Powai Tea Estate we visited frequently as we knew the Wellers, their father Sam was manager and they were the only house in the area that had its own swimming pool so that had a strong appeal. At one of the Weller children’s birthdays we all had a ride on two hathis from the factory back to the bungalow, we even named the two elephants “tuts” and “hairy” for obvious reasons. Looking back it seems so bizarre and decadent to have these at a children’s party but it all felt completely natural to us as children and we had faith in the mahouts that of course accompanied us, one child in front and two older ones at the back.

Pengari was another Estate that comes to mind, mainly for private tuition from Mrs Ann Gardiner who was a school teacher by profession and she used to teach myself, my brother and the three Weller children all ranging from 4 to 10 yrs old. Pengari was situated beyond a big area of wild jungle which you had to drive through in order to get there and one day as we turned a bend on the dusty track, there was a huge elephant crossing the road from one side of the jungle to another. The car skidded to a halt which startled the elephant enough to look in our direction; by then all five of us children were screaming at Nundu (the Weller’s driver), “Jao! Jaldi karo! Hathi!” Nundu was known to have a nervous disposition and to say he was startled would be an understatement. After realising the seriousness of the situation he put the Ambassador into reverse and we swerved off in a somewhat awkward jerky sideways cloud of dust. Poor Nundu was still shaking with fear when he safely delivered us back and had to explain why we never made it to Pengari for our school lessons.

There were many other tea gardens but I can’t remember all of their names, probably because they were only visited once in a while like Dirok and Doomdooma. Digboi, even though it was predominantly Oil based and not tea, was also a popular point of call as it had two swimming pools that often had swimming galas and was opposite the club which again had many theatre night productions, film nights and where Father Christmas would arrive to hand out presents to all the children. There were the “Digboi Oil lot” that our parents and ourselves knew and would socialise with and invite to our homes as they were more than happy to share their club and its activities with us.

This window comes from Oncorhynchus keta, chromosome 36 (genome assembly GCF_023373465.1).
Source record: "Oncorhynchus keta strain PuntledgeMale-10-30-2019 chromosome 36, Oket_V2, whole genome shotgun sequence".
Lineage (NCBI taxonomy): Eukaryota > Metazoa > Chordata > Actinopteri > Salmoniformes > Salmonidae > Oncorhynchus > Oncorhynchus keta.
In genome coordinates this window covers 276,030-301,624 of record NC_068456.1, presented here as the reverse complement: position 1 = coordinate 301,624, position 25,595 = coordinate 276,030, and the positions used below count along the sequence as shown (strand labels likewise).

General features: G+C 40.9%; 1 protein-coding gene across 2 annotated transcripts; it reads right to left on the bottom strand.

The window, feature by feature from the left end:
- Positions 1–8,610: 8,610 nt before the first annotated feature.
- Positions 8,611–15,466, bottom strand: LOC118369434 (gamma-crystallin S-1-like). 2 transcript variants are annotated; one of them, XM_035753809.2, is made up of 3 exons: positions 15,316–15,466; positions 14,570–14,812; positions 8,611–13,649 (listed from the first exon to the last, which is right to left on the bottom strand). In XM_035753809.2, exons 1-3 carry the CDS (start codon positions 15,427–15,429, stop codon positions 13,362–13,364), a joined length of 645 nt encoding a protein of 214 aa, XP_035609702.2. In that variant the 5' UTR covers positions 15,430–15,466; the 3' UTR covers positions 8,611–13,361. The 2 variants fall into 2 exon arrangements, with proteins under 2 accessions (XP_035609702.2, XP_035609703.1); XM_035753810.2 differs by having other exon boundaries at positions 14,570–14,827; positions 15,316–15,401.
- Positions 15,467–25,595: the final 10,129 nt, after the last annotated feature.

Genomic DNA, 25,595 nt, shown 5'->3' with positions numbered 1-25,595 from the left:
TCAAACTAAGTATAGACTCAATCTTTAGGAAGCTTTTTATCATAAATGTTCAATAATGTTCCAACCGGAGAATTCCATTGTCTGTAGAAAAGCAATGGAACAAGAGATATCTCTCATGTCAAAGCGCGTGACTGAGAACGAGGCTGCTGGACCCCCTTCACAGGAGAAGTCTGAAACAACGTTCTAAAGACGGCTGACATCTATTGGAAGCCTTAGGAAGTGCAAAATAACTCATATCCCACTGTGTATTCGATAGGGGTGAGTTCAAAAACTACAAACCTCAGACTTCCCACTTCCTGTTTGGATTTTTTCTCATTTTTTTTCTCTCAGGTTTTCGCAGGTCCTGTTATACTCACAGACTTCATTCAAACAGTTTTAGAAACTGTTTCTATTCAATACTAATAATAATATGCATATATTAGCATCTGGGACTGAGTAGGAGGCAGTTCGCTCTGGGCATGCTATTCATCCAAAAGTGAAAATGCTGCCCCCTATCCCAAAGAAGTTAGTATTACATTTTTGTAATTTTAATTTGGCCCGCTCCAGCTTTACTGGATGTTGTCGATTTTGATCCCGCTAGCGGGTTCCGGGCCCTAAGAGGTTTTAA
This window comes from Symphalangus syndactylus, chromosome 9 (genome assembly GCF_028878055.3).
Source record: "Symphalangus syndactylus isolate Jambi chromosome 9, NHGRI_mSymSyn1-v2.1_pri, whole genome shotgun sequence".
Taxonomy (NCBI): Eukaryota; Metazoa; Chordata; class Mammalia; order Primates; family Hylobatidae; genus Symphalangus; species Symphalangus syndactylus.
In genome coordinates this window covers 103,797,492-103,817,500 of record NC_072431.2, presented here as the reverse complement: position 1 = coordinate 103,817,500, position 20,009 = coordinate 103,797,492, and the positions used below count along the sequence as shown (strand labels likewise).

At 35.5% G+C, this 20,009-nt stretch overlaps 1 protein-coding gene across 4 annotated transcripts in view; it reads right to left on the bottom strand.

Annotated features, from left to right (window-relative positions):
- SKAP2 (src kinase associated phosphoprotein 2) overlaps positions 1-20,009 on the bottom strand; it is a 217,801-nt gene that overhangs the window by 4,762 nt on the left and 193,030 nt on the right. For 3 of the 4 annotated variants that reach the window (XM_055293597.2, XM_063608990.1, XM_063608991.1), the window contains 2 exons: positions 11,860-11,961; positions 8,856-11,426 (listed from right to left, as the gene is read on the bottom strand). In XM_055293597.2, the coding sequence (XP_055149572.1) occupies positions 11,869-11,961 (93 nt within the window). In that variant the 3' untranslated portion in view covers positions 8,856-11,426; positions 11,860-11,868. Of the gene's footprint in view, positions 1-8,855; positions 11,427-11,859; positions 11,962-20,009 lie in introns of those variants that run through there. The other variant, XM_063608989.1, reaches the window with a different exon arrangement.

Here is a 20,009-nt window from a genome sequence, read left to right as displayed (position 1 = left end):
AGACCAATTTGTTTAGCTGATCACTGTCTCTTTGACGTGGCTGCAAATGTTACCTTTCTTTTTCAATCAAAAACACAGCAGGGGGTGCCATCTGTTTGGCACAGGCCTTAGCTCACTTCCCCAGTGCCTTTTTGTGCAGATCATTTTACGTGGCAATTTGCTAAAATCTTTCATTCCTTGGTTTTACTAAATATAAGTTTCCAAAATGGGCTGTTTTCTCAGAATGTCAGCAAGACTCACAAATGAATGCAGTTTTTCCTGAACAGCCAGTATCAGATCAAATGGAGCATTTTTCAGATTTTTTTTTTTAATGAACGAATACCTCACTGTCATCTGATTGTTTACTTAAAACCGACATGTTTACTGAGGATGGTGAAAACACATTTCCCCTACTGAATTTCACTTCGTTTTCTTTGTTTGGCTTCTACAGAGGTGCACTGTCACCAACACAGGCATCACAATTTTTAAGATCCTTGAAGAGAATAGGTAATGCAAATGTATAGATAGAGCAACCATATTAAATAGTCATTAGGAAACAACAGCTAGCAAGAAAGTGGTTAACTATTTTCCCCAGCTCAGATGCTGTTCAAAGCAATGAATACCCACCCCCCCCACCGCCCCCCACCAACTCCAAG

These memories are just an inkling of tea garden life as I remember and as it is over 45 years ago since I left and at the age of 60 my recollections may be somewhat blurred around the edges. I will continue my other section stories in their appropriate headings.

Modes of Transport:

The most frequently used was the car as like all other tea planters we all had our own personal driver who would be on call more or less 24 hours a day give or take the odd day or evening off.

Our driver was Habil who I became very fond of over the years. We had a jeep that was the more favoured choice of my father, probably as it was more practical to drive around the Tea Estate, whereas Habil would be more at home and probably quite proud to drive my father’s American Plymouth which my father had bought for himself though am not sure how this came about in Assam! Habil would dutifully drive my mother and us children whether it was a trip to the durzi, to a friend’s house or to the club always in a cautious slow manner with his head held high and a habit of sucking through his teeth. I did make a few trips on my own with Habil who I would try and chat to in my limited Hindi, and as he could not speak any English our conversations were at times rather disjointed causing some confusion on both parts, though there was always laughter and the shaking of the head. One of these trips I asked him to stop at a paan stall as I wanted to try some “paan tanbul“ to which he vigorously shook his head with “nahi chota-memsahib” your mother would not approve and I will be in big trouble “bahut goosa”. I put it to him that if he could have paan why couldn’t I ? However he was most insistent and I didn’t argue the point as I knew that I didn’t want him to be scolded by my mother who had quite a temper and I certainly didn’t want Habil to be subjected to that.

All the drivers would often be seen in groups behind clubs or houses taking tea or food chatting to each other no doubt gossiping about the families they were driving around, in fact they all seemed nervous or “cautious” when behind the wheel though now I can see that it was a big responsibility to make sure we were delivered safely to our destinations avoiding cows, wandering dogs, elephants, people, and not to mention noisy children in the back seat making extra demands on them.

Rickshaws were prevalent in most places though more in towns and villages and I only ever rode in one at one of my birthday parties where several were employed to give us children rides around a small section outside the bungalow and back. I suppose because we all had drivers it was never an option though I do remember when in Kolkata (Calcutta then) during transit to Assam we would travel in a rickshaw to the market near the hotel to buy goods and that was great fun amongst the chaos of noise and traffic.